The Gorgeous & Glamourous Ocean Liner Series by Artist Scott McBee

The Leviathan By Scott McBee 2

The Leviathan by Scott McBee

I recently came across the elegant and captivating work of Artist Scott McBee‘s portraits of the most famous and legendary ocean liners and private yachts.  McBee’s stunning series celebrates the “Grand Dames” of the sea, spanning from the early 1900’s to the early 1960’s (the heyday of ocean liners and sophisticated travel).  An aside…McBee says his obsession for ocean liners began after his parents took him to see the movie The Poseidon Adventure as a child (I still love to quote Shelley Winters from that film as many of you unfortunately know).  Each piece is breathtakingly detailed…to say he has given each monumental piece a meticulous attention to detail is a painful understatement.  Each work is executed in acrylic, Indian ink and gouache and are on average about 3′ by 9′, with each “portrait”  paying exact attention to detail and historical accuracy for each ocean liner.  For me, their quiet power and stunning ability to transcend genres lays in their exquisite detail and their unique ability to transport one to a lost era…  a time of glamour, dinner attire and gracious manners.  It makes the viewer almost painfully long for a return of this kind of elegance and sophistication, as well as a time when travel was equally as much about the journey as the destination!  (in painful contrast to our view today on any long distance excursions).  McBee is featured at the ultra chic Chinese Porcelain Company on Park Avenue in NYC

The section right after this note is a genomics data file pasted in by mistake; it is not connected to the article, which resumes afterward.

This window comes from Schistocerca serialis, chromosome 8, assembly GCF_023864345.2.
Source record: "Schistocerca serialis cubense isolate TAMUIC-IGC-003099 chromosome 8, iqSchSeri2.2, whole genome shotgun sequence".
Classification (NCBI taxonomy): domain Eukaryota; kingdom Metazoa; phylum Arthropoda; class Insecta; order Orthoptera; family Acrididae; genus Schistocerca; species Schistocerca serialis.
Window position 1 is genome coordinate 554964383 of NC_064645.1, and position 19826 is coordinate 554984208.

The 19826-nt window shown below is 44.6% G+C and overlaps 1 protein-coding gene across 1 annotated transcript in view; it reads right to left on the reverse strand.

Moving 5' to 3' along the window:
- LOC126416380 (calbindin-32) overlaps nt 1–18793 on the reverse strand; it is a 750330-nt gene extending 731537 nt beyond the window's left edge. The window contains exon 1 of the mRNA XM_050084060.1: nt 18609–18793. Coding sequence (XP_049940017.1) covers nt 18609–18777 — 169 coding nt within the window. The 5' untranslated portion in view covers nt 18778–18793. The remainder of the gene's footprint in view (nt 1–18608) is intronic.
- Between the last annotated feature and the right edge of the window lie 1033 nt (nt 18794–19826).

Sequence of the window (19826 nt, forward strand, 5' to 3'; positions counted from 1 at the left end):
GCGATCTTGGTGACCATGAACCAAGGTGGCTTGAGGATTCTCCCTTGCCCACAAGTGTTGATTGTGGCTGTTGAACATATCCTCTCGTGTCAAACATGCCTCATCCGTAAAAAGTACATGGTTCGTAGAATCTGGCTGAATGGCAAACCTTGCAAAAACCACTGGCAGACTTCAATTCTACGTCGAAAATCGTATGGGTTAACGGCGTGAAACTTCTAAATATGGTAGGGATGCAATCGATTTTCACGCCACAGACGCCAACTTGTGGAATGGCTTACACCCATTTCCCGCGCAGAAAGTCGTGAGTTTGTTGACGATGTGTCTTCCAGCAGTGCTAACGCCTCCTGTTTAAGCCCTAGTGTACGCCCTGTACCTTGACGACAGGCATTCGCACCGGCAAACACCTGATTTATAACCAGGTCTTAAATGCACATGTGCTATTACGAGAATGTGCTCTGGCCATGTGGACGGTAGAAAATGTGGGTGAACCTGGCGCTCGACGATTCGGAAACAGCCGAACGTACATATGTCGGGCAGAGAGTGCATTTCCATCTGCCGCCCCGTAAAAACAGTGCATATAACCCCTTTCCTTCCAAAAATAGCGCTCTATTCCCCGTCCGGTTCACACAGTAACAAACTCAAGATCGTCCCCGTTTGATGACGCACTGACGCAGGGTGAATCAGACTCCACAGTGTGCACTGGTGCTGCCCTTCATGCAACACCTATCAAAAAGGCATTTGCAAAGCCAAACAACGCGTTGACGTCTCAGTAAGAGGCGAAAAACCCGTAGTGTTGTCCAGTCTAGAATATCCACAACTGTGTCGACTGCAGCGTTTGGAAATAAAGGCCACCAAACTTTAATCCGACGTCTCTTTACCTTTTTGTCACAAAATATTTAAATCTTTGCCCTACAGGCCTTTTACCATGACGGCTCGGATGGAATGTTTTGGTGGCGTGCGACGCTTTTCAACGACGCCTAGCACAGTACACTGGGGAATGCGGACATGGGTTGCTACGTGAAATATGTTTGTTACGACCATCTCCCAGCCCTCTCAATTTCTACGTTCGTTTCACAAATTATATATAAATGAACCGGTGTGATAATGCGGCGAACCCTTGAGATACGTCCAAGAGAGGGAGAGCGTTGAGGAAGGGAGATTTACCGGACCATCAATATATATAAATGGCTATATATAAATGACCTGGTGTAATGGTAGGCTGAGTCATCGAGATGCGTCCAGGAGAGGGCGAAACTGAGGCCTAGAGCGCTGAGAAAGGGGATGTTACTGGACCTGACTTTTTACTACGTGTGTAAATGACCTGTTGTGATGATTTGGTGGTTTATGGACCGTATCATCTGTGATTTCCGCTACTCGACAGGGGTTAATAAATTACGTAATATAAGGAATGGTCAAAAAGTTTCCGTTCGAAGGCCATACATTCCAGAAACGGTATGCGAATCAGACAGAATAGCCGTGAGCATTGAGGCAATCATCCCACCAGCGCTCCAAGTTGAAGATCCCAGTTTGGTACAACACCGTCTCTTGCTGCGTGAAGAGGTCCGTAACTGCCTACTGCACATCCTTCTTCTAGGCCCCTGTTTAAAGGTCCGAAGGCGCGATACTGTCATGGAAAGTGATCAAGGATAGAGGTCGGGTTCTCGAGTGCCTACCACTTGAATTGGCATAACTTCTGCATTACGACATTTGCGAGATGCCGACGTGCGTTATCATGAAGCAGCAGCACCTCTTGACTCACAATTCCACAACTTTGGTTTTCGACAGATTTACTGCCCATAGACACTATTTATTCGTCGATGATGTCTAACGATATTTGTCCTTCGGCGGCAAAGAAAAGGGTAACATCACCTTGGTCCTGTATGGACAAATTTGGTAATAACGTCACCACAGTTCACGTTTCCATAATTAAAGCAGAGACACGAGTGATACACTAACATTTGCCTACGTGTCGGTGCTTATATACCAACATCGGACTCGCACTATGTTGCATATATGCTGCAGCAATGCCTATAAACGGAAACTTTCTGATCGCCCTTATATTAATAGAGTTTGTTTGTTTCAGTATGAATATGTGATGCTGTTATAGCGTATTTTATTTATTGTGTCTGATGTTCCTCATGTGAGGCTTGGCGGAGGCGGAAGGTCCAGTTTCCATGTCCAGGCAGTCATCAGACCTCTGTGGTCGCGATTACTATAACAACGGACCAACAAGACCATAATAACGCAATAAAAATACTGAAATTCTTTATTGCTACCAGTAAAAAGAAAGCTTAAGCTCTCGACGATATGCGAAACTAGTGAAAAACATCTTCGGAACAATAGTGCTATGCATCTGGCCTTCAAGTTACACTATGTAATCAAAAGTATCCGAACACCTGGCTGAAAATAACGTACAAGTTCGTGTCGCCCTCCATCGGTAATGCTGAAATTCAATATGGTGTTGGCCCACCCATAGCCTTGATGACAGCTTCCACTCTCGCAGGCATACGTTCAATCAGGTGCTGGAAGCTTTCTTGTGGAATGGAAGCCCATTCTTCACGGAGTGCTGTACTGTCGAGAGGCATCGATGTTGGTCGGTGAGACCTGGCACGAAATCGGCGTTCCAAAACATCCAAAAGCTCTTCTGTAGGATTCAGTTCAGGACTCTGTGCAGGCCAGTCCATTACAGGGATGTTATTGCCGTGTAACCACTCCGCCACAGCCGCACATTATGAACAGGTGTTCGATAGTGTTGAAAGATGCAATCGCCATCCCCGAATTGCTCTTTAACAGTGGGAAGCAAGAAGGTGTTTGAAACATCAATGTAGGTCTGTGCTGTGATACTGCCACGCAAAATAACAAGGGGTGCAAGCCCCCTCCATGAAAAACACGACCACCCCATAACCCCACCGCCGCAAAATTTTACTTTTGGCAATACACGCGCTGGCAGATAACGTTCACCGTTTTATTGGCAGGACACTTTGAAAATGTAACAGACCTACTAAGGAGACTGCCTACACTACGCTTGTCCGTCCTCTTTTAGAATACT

I would love to see one of these works in a sunfilled room against a dark wall (perhaps MSL’s Francesca Black or Lagoon) or better yet a series of them in an oversized room grouped on one wall with NO other Art in that area to allow them to become the elegant and powerful focal point.

The Caronia

RMS Queen Elizabeth

The SS Ile De France

The SS Normandie

The Queen of Bermuda

The Empress of Britain

  1. KirkKirk09-30-2012

    I also became an ocean liner enthusiast when I saw “The Poseidon Adventure”. I was old enough to see it and young enough to be so caught up in the movie that I was almost there. I now have many books about ocean liners including Frank O. Braynard’s six-volume series about the Leviathan. What with the economy and Prohibition that wonderful ship was kept from a longer and more successful career. She shouldn’t have been scrapped but put in lay-up for the World War that would start soon and that seems not to have been unexpected. One of the officers on the Leviathan in her peacetime career had the same last name as I have (his picture is in one of the Braynard books) and I was told there’s a family resemblance. I’m sorry things didn’t go better for the Leviathan but glad for what time she was with us and for the measure of success she did have.